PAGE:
05/01/2017 06:10 GMT | Updated 06/01/2018 05:12 GMT

Why I Resolve To Be Glued To My Phone In 2017

I have made the usual token 2017 resolutions - lose a few, drink less during the week, be more organised, and so on. One bandwagon I'm not jumping on though, is to be "less connected". I may vow to put the pies down, but not my phone.

This is not because I do everything on my phone; indeed, it's possibly the most under-utilised phone on the planet, with a scant four music albums (do they still call them albums?) and less than half a dozen apps. I'm also not quite at the age where I worry about falling and not being able to get up. No, it's all due to an "incident" in 2016 which has, I swear, scarred me for life.

Despite the fact that I knew the door handle to my downstairs loo was on the dodgy side, - its replacement was patiently sitting on the kitchen table awaiting installation, - a few months ago I used said loo, and locked the door. When I was ready to exit, I pulled out the pin that masquerades as the locking device, and it came clean out of the lock. Undeterred, (as this was the aforementioned "dodginess"), I casually re-inserted the pin, screwed it in a few times and gently pulled again. Nothing. Never suspecting an elevated degree of "dodge", I then went for the door knob and rotated...... and rotated.........and rotated.

You know that phrase "My stomach leapt"? Or perhaps "My heart sank"? Or even "A sweaty panic washed over me"? (Made that one up so you probably don't). Well, all of those happened concurrently. I seemed to be locked in the loo. I went through the motions of re-inserting the locking pin, first with a marked degree of gentleness, then firmness then unhinged jabbing, poking and pulling. Still, the door knob rotated to no effect. At this point I heard myself half-sobbing/half-yelling "No, no, no" as I yanked at it.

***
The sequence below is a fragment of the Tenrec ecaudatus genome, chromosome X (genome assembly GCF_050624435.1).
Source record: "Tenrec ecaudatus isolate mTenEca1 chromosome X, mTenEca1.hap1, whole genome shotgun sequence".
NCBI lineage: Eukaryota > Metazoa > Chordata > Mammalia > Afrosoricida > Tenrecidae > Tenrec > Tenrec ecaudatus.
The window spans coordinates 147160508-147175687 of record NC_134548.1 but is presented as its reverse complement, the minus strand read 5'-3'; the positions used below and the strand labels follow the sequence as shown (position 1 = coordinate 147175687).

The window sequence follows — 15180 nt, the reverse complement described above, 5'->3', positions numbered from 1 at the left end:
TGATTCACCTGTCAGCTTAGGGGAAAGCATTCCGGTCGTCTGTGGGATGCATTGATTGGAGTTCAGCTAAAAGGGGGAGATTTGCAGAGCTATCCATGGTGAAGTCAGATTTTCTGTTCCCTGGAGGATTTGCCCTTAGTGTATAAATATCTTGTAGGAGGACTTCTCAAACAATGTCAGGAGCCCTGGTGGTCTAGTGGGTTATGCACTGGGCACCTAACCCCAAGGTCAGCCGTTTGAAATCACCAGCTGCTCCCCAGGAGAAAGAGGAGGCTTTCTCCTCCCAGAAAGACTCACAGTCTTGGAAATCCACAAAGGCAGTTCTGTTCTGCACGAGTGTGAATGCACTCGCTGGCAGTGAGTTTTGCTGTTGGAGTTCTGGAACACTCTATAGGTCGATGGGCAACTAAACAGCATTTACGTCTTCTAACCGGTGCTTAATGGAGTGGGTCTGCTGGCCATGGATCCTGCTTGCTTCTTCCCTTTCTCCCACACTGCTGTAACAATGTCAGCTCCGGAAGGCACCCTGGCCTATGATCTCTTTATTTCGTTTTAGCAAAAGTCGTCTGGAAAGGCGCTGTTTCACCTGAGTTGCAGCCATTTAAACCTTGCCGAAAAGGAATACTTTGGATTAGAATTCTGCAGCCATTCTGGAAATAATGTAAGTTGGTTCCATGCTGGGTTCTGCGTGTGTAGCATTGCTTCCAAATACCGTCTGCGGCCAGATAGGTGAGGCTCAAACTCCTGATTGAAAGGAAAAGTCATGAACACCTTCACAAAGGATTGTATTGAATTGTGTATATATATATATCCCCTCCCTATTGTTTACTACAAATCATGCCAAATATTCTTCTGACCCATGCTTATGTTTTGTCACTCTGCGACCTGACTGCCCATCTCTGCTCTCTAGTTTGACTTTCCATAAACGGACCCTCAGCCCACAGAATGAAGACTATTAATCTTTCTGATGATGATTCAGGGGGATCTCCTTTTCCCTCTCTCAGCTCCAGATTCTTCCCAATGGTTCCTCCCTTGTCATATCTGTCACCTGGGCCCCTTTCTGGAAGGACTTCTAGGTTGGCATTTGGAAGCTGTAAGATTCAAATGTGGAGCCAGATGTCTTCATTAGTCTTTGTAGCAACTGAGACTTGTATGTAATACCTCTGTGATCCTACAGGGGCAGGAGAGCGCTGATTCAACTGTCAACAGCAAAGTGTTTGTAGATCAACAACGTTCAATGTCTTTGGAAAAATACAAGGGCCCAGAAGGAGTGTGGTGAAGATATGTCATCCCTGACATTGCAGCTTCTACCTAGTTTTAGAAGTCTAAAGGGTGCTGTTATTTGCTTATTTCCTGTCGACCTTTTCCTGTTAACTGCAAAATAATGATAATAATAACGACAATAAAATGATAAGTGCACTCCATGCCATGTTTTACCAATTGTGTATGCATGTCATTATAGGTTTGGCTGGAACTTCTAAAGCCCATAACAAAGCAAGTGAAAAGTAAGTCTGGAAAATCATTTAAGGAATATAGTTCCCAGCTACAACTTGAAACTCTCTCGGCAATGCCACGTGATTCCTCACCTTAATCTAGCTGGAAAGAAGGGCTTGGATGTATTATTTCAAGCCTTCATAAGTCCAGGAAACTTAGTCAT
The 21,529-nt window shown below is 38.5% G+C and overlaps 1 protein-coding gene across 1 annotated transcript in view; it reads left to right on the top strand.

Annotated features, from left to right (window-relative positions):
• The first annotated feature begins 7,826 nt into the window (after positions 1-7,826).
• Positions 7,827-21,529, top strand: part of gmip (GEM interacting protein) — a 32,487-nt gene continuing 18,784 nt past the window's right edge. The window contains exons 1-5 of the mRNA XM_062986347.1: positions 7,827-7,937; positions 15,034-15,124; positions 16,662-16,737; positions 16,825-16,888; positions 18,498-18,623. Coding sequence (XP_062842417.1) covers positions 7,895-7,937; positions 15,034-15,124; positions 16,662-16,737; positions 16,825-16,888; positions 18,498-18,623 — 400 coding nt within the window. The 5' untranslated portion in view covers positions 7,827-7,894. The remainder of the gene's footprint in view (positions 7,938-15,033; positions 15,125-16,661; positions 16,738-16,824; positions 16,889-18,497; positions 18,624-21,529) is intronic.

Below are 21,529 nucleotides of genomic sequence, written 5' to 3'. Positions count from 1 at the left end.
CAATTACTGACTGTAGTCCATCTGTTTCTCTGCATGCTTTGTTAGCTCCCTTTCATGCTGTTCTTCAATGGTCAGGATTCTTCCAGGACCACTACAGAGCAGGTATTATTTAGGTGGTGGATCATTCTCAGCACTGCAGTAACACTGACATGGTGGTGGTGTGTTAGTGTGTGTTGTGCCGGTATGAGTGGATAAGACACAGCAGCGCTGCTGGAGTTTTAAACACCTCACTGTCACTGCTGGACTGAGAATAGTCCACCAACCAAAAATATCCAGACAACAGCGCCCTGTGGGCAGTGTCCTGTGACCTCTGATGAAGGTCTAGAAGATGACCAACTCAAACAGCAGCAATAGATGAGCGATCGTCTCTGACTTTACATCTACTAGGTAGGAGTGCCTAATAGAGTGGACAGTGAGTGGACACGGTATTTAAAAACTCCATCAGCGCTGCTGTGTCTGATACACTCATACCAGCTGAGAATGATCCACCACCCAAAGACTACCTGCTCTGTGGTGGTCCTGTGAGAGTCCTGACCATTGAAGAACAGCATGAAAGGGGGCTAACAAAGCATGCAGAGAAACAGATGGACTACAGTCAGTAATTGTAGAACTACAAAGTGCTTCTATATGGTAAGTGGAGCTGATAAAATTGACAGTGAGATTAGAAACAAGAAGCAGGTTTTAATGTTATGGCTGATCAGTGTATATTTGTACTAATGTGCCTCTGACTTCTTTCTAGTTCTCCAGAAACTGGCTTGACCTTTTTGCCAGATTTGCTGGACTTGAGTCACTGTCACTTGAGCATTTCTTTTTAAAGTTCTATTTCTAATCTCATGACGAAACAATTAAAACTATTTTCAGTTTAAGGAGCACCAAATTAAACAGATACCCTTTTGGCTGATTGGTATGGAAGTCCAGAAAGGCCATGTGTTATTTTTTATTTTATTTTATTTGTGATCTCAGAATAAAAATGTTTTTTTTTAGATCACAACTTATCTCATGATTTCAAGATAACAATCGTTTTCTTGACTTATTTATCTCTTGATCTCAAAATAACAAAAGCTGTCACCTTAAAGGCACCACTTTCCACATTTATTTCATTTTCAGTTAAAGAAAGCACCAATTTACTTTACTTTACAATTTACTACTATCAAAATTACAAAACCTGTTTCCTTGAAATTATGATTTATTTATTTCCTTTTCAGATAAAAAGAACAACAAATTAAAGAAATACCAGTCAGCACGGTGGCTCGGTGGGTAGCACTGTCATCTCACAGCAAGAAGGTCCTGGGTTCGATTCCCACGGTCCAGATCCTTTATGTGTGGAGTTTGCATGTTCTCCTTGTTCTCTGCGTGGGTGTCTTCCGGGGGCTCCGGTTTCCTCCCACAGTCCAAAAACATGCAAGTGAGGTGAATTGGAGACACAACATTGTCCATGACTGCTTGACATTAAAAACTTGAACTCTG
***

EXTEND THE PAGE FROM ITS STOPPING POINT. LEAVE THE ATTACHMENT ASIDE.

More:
You should know that my husband was out of town, my oldest two children have fled the nest and my then twelve-year-old was due home at 3.30pm and wouldn't know what was going on. He would ring the doorbell and get no answer. (He would also forget that he had a key in the "secret pocket" of his school bag). He might perhaps get his phone out to find out where I was, but guess whose phone was sitting on the kitchen table next to the replacement door knob?None of our neighbours would be around, so there was nowhere to get help unless it occurred to him to go back to school.

Oh and did I mention it was only 12.30pm? As a friend later reminded me, "If you're going to get locked in a room for any length of time it might as well be one where there's fresh running water and a toilet" (Bloody Pollyanna Americans for you). I contemplated taking the door off its hinges but really, who was I kidding? I then decided I was prepared to ruin the door and/or the hinges in a bid for freedom, but again, who was I kidding? I couldn't inflict much damage with a soft bristle tooth brush and a packet of dental floss. All was lost. I then gave one more push of the stupid pin, rotated the stupid knob and heard a click. As gingerly as a bomb defuser, I rotated the knob again and - the door opened.

You know that phrase "I fell to my knees"? I am not one for routine attacks of the vapours, Bronte-style, but this time I literally couldn't stand up, such was the relief.

So yes, even though the lock has been replaced with a fully-functioning version, I will now take my phone everywhere, even to the loo and even when there are others in the house, since calls for help would probably fall on deaf (ie. headphoned) ears. When there's no one in the house, I unabashedly pee with the door open, such is my fear of a repeat incarceration. I'm sure at some point I'll be caught on the throne under the erroneous assumption that there's no one else around, but in my books - better safe than dying or being traumatised for life all over again.